If you add a star they always revolve around their common center of gravity. Then adding N stars, we have a set of stars that always revolve around their common center of gravity, ie around a virtual object!

The star cluster, M 13

We then have the illusion of the presence of a super massive object at the center of a star cluster. (Open or globular clusters)

A Virtual Massive Object would thus manifest itself in the centre of the Milky Way.

Can a virtual object of 4 million solar masses induce a gravitational lens?

Yes because the apparent gravitational field is the same as if this mass were physically present in the center of the star cluster. The trajectories and speeds of stars demonstrate this.

Let us note that the mass-luminosity relation of this virtual object would be unconventional !

This does not remind you of dark matter story?
 

Question :

Is there a black hole in the center of globular clusters?

Considering the ages of the known globular clusters (10 billion years), the density of stars and the probability of star collisions, a black hole should be present in the majority of them. But it seems  not be the case.

A Virtual Massive Object would manifest it in globular clusters?

 
Remarks
and
Conclusions:
  • Detection of the the Xray discovered is not the proof of the existence of a Black Hole. There are other possibilities.

  • Neither is the 511 Kev radiation a proof of the presence of a Black Hole. Other causes are possible.

  • The gravitational Field being equivalent in both cases, a variation of the périhélions of the orbits would also not be a proof in favour of the Black Hole.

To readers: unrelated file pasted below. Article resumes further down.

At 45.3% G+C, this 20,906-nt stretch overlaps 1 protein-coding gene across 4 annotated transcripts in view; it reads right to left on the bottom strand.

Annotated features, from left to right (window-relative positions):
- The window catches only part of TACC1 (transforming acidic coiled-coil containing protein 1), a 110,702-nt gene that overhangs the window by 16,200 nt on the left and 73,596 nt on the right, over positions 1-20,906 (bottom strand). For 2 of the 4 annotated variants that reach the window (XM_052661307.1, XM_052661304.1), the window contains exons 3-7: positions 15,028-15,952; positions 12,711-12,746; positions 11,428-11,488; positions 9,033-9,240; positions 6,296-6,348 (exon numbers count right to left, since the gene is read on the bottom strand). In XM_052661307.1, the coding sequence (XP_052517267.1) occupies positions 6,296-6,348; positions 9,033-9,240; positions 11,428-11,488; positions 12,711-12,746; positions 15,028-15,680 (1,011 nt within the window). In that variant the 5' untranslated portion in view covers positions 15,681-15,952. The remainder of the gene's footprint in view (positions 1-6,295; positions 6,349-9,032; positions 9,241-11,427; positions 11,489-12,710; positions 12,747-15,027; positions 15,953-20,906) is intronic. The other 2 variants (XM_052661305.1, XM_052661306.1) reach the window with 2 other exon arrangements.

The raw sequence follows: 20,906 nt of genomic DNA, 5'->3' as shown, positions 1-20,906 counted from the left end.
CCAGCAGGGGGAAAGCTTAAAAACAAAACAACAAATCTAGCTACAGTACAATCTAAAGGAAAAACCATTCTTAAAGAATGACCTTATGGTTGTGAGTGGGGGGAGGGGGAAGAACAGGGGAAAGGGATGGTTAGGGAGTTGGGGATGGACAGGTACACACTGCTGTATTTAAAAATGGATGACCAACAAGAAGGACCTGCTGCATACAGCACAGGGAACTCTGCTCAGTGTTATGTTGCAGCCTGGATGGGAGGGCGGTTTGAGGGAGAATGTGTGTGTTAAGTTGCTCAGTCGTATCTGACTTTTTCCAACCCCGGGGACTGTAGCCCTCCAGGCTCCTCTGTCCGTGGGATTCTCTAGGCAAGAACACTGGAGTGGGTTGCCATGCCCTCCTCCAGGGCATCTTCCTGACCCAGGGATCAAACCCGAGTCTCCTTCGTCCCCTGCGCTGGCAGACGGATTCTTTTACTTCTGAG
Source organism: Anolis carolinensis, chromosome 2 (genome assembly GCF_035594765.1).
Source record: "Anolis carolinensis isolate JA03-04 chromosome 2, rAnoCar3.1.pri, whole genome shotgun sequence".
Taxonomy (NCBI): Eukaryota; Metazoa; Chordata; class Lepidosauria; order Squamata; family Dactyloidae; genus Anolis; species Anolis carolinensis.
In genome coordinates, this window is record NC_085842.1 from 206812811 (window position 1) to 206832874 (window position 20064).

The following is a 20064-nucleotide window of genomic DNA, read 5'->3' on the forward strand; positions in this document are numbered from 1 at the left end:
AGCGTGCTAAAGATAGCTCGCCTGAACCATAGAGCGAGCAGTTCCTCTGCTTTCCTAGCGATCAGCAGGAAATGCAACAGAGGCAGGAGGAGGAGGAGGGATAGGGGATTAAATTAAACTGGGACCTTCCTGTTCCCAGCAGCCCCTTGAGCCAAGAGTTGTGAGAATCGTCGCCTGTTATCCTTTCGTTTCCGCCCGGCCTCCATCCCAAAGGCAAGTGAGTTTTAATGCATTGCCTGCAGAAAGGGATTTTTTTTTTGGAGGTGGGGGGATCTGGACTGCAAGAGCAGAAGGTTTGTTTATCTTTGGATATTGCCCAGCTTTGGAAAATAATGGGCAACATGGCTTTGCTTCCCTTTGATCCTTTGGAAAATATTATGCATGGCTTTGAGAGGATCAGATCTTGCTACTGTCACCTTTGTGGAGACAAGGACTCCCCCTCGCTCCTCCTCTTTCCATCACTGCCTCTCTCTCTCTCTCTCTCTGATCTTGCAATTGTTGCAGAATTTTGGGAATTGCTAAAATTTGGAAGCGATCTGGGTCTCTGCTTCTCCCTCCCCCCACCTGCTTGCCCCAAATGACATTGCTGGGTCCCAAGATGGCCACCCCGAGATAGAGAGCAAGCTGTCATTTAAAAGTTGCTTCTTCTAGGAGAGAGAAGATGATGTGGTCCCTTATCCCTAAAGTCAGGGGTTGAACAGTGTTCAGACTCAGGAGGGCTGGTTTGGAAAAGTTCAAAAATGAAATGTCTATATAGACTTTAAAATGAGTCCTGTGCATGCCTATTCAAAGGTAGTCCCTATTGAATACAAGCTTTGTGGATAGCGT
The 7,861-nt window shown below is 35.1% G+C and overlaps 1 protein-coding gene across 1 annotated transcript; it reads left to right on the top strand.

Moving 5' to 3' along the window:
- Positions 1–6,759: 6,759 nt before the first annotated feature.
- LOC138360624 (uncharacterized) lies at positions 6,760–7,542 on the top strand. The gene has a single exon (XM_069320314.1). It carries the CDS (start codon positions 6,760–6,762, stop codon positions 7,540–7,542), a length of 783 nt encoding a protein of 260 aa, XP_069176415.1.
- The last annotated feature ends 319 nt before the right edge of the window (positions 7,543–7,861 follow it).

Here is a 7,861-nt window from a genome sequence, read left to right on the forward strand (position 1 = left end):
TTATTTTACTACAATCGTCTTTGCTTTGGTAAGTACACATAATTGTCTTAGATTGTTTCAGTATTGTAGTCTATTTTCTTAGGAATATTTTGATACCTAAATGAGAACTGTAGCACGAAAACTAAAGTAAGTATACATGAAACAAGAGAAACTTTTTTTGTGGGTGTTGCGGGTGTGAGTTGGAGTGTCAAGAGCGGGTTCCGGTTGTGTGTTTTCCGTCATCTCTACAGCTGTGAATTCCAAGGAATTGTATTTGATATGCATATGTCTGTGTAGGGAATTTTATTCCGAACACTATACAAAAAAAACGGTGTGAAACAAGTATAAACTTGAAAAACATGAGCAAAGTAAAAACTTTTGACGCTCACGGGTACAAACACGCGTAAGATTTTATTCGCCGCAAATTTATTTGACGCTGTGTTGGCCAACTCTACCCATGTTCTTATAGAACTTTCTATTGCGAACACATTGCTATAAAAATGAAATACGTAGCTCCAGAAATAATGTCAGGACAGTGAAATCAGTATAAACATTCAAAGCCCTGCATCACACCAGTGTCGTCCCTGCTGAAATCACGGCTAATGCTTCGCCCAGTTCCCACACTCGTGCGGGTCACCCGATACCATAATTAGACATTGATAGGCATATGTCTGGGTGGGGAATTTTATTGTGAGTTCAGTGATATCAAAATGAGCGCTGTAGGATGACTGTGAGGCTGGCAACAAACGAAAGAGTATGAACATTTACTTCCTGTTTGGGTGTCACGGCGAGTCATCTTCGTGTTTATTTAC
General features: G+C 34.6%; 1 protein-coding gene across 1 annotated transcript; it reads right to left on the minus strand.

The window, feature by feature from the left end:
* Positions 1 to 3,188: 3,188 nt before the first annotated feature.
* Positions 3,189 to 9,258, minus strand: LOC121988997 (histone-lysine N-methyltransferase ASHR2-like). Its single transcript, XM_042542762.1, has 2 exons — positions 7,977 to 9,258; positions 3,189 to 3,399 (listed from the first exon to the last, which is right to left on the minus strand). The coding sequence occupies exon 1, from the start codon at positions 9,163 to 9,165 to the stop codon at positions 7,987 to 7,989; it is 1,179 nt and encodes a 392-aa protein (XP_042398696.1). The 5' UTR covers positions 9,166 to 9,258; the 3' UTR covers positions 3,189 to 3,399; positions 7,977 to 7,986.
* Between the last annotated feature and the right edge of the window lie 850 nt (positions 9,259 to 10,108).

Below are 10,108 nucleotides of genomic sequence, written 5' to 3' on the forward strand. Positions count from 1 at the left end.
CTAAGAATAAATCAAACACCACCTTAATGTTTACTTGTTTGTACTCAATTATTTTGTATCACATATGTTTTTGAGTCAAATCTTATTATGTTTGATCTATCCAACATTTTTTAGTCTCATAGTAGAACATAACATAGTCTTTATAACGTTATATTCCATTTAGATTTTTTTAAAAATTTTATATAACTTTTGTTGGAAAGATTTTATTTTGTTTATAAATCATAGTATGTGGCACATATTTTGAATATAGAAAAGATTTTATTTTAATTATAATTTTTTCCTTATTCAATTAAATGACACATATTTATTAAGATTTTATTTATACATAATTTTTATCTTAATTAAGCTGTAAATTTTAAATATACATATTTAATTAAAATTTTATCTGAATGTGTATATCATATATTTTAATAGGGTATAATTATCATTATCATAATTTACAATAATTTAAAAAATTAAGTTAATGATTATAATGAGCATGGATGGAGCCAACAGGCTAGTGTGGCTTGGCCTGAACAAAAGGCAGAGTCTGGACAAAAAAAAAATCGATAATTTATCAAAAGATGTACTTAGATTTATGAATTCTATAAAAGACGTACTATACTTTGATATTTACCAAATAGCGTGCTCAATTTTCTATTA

• For the same reason, gravitational lens effects would not also be a proof.

In all globular clusters and in all galactic centres we can be in the same ambiguous situation.

But indeed we are in the presence of a

But this does not mean that Black Holes don't exist:

  §  In the case of Sgr A* The ambiguity had already been lifted October 16, 2002 in a publication of the ESO:
The motion of a star around the central black hole in the milky way. The star "S2", which can be seen against the following path passed in 2002 with a speed of 5000 km/s to 17 light-hours of Sgr A * (less than three times the Sun-Pluto distance). This measure clearly shows that it is indeed a black hole, and not a globular cluster. (Source: Dr. Suzy Collin Zahn in an article published in Astronomy N° 70 / March 2014 - pages 20-29 (SAF).

And in other galaxies ?

Source: ESO
Trajectoires des étoiles autour de Sgr A
 

Documentation

  1. The central black hole of our Galaxy.
  2. Detection of hard X-ray emission from the Galactic  nuclear region with INTEGRAL.
  3. The source of antimatter from the galactic center.
  4. Early SPI/INTEGRAL measurements of galactic 511 keV line. emission from positron  annihilation.
  5. Early SPI/INTEGRAL contraints on the morphology of the 511 keV line emission in the 4th galactic quadrant.
  6. Hypernovae/GRB in the Galactic Center as possible sources of Galactic Positrons.

Creation date: 06/14/2007
Last release: 10.04.2016 (P. Schuler)

A Bone in Andromede :